Author: Karen KEI
Speech and Language Therapist
By 6 months, babies usually
- make sounds such as cooing, gurgling and babbling to themselves and others
- make noises to get someone’s attention
- look at your face when you are interacting with them
- smile and laugh when they see you
- show their excitement by kicking, waving their arms or make noises when they hear or see someone coming
- Are they looking at you when you are taking them?
- Get close and make sure they can see your face.
- Are they cooing and gurgling to themselves?
- Listen and pause so that they can join in and make ‘conversation’ with you
- Do they smile and laugh with you?
- Play ‘peek-a-boo’ or tickling game
By 12 months, babies usually
- making talking noises, babble string-like sounds, like ‘ba-ba-ba’, ‘ma-ma-ma’ and point at you for attention
- take turns having ‘conversation’, babbling back to people
- respond to their name
- start understand simple words or instructions, such as cup, mummy, give me, bye-bye
- begin to say or gesture their first words
- Do they try to get your attention by making sounds or gestures?
- Wait for them to make a sound or a gesture, copy what they do and wait for them to do it again
- Do they respond to things you say to them?
- Show them what it means by pairing actions with words. Try waving as you say ‘bye-bye’, hold your hands up as you say ‘up’.
- Do they look or point to an object?
- Name and point to objects that they are interested in. Keep it simple and repeat as much as you can
By 18 months, babies usually
- understand a variety of words and short phrases such as object names, action words, adjectives.
- point to body parts
- recognise and point to items when being asked ‘Where is the ball?’, ‘Give me the apple’
- say around 20 words, usually words they hear everyday.
- Begin to join two words together, like ‘daddy eat’, ‘no more’.
- Are they saying words in any form?
- Wait, observe and listen. Describe what they are doing. Talk to them about what you are doing.
- Can they follow instructions?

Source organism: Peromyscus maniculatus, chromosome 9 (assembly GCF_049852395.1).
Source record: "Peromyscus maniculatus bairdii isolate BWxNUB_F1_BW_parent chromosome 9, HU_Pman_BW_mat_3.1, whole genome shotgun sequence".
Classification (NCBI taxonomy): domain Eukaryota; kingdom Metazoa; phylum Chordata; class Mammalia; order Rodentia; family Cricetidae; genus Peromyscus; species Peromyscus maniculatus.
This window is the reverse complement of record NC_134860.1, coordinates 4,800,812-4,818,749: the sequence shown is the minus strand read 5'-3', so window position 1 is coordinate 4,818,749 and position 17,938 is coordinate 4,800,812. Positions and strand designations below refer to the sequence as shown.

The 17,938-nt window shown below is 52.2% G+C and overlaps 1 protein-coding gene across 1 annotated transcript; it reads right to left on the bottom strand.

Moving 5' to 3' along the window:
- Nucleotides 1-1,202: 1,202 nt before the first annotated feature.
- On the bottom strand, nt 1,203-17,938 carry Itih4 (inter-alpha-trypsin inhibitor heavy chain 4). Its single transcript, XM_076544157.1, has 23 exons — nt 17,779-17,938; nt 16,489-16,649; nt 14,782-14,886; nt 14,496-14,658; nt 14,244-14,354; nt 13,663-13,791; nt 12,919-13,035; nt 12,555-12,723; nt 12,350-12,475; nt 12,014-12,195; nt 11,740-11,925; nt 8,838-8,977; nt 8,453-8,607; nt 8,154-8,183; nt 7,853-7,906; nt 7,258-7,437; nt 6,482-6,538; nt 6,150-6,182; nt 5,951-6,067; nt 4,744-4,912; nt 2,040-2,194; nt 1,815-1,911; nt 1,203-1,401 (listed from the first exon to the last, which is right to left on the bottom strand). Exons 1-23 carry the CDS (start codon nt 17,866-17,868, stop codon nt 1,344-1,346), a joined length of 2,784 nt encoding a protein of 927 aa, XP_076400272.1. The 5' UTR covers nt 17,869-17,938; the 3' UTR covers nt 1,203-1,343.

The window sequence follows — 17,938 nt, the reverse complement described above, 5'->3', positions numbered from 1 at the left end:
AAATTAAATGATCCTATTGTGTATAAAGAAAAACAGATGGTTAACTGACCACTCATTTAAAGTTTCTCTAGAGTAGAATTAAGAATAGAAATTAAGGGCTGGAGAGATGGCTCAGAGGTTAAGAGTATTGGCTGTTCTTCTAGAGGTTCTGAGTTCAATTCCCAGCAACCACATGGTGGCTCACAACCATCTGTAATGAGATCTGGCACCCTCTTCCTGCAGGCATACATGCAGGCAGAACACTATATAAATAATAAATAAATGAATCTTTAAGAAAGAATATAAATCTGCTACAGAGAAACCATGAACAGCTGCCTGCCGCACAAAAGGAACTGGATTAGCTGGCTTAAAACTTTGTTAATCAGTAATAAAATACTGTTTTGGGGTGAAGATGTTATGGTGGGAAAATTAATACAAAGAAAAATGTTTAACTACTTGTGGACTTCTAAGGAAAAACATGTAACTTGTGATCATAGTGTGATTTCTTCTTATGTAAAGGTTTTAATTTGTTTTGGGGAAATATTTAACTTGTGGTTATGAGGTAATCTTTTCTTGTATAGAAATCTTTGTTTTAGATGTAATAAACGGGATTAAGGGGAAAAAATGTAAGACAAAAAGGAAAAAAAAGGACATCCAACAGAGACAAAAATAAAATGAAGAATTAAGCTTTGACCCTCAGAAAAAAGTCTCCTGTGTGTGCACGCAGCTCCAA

- Sing nursery rhymes with actions or playful sounds. Add gestures such as an open palm for ‘give’, point to the object you want them to get.
- Do they like playing and exploring?
- Show them different ways to play and add playful sounds to make it fun and interactive.
By 24 months, toddlers usually
- understand longer sentences and instructions, like ‘Get the shoes’, ‘Give daddy the book’
- understand simple Wh questions, like ‘Who’s that?’, ‘Where is the baby?’, ‘Do you want this?’
- begin to ask questions
- put short phrases and sentences together, like ‘bye-bye baby’, ‘I want more’.
- become frustrated when being misunderstood or things did not go their way
- Do they understand simple questions?
- Support their understanding with gestures. For Yes/No questions, support with head nodding or shaking. For simple Wh questions, point to the object/person.
- Do they combine two words together?
- Repeat and expand on what they say. If the child says ‘ball’, you can say ‘big ball’, ‘yellow ball’.
- Do they mispronounce certain sounds?
- Repeat the word back the correct way. There is no need to ask them to repeat.
By 30 months, toddlers usually
- understand and use new words every day
- understand a variety of concepts, like big/small, up/down, in/on/under
- understand simple ‘who’, ‘what’, ‘where’ questions, but not ‘why’
- Using sentences up to 3 words
- listen and understand simple stories with pictures
- Do they understand simple concepts?
- Talk about different concepts during everyday routines. For example, during mealtime, you can say ‘The food is hot’, ‘The juice is cold’, ‘Daddy has a big spoon’.
- Are they making back-and-forth conversations with you?
- Encourage them to keep the conversation going by nodding, smiling and giving responses like ‘oh really?’, ‘wow’. Avoid asking questions.
- When reading, can they point to familiar objects?
- Show them what to do. For example, ask ‘Where is the bear?’, point and say ‘There it is!’. Repeat a few times and wait for them to respond.
By 36 months, children usually
- understand and follow 2-step instructions, like ‘put on your jacket and get the shoes’
- share and refer to something that happened in the past
- ask a lot of questions
- use sentences that are longer and more complicated
- remember and enjoy telling familiar stories or singing songs
- Can they follow more complicated instructions?
- Break down instructions in small steps. Model by doing it with them together.
- Do they ask questions?
- Read books with repetitive lines. Take turns talking about the story and characters.
- Are they speaking in sentences?
- Add words to children’s sentences to show how words link together. If they say ‘mummy dog’, you can say ‘yes, the dog is barking’.